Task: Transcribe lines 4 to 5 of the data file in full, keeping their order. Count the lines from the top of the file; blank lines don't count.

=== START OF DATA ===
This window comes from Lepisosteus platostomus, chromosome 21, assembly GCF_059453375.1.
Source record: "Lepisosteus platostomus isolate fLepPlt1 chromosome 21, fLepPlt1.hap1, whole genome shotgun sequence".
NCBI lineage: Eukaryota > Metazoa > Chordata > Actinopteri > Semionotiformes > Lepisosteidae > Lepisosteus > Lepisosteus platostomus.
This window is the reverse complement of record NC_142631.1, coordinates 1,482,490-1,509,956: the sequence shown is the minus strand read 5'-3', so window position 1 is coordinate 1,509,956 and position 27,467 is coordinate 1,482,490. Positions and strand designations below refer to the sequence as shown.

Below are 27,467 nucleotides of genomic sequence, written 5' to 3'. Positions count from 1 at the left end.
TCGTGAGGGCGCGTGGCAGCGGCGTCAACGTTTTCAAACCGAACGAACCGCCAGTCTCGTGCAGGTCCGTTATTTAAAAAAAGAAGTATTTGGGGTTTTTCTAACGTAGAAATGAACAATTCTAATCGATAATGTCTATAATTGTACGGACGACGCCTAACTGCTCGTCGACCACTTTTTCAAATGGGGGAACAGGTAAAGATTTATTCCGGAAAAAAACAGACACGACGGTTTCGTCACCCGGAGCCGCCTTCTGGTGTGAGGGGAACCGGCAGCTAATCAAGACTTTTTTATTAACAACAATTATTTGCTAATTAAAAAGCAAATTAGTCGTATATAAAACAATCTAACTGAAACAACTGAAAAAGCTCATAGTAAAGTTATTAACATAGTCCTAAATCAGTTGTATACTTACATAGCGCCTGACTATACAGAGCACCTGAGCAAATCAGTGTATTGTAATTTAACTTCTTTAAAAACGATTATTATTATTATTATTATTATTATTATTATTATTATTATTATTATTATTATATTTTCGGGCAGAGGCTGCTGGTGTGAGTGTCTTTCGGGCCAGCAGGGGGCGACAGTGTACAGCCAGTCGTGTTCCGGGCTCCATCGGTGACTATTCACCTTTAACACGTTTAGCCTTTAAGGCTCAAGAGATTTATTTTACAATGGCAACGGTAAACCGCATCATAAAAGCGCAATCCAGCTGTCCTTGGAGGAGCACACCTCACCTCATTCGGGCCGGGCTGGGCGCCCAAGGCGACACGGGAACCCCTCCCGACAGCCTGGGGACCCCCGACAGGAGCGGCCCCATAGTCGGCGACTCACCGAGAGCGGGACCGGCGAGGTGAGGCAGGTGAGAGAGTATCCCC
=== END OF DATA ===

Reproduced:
This window is the reverse complement of record NC_142631.1, coordinates 1,482,490-1,509,956: the sequence shown is the minus strand read 5'-3', so window position 1 is coordinate 1,509,956 and position 27,467 is coordinate 1,482,490. Positions and strand designations below refer to the sequence as shown.

Below are 27,467 nucleotides of genomic sequence, written 5' to 3'. Positions count from 1 at the left end.